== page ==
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Homicides are up by an average of 19 percent in 35 big cities this year. Chicago is the site of the most most murders -- 252 so far -- while the city of Baltimore had 45 homicides in July alone. Police chiefs say they are still trying to understand what’s causing the surge in killings. Judy Woodruff reports.
The first half of this year has been a more violent and tragic one in many cities, leading police, community leaders, families and friends of victims to ask, what's happening?
Across the country, scenes like these are playing out, at an escalating pace. The Major Cities Police Chiefs Association reports homicides have spiked this year after hitting 50-year lows in 2013. Members of the group voiced alarm at a Washington meeting on Monday.
J. THOMAS MANGER, President, Major Cities Chiefs Association:
What we focused on was the fact that we're going to shooting scenes now where you have got more and more victims being shot, you have got more spent rounds being collected as evidence, and we're finding more and more high-capacity magazines involved in these shootings.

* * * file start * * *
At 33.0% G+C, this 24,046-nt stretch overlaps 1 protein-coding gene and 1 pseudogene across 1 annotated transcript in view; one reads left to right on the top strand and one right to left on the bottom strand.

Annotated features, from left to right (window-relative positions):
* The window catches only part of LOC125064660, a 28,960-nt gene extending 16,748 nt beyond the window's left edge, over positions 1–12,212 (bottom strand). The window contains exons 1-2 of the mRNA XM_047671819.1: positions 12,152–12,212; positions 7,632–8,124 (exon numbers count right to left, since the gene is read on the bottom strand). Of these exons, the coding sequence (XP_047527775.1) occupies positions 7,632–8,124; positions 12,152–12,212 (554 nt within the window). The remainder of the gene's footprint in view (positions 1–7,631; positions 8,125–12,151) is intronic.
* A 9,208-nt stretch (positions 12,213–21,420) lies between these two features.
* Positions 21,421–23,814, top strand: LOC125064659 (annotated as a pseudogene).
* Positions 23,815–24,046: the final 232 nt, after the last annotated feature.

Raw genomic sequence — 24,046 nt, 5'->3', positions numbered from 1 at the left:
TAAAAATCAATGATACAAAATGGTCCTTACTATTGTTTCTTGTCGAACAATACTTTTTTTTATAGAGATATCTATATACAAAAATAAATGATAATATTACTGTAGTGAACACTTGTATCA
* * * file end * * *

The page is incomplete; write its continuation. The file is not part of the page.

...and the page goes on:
The association reports homicides are up an average of 19 percent in 35 big cities. Chicago has the dubious distinction of leading the list, with 252 killings, up 20 percent. But Saint Louis and Milwaukee have seen increases of 64 to 88 percent. The city of Baltimore had 45 homicides in July alone, the most since 1972.
That followed the death of Freddie Gray in police custody last April, and the resulting riots. Yesterday, Baltimore leaders announced federal agencies will embed special agents with city detectives.
Democratic Congressman Elijah Cummings:
REP. ELIJAH CUMMINGS (D), Maryland: The only people who are getting — making — doing pretty good now are the morticians. They're the only ones. And I say that we are a city that is better than that. And so to all of our — all those folks who think that you have got to — you get your power from carrying a gun and shooting somebody and hurting somebody, I'm begging you, put your guns down.
Meanwhile, police chiefs say they are still trying to fully understand what's behind the surge in killings.
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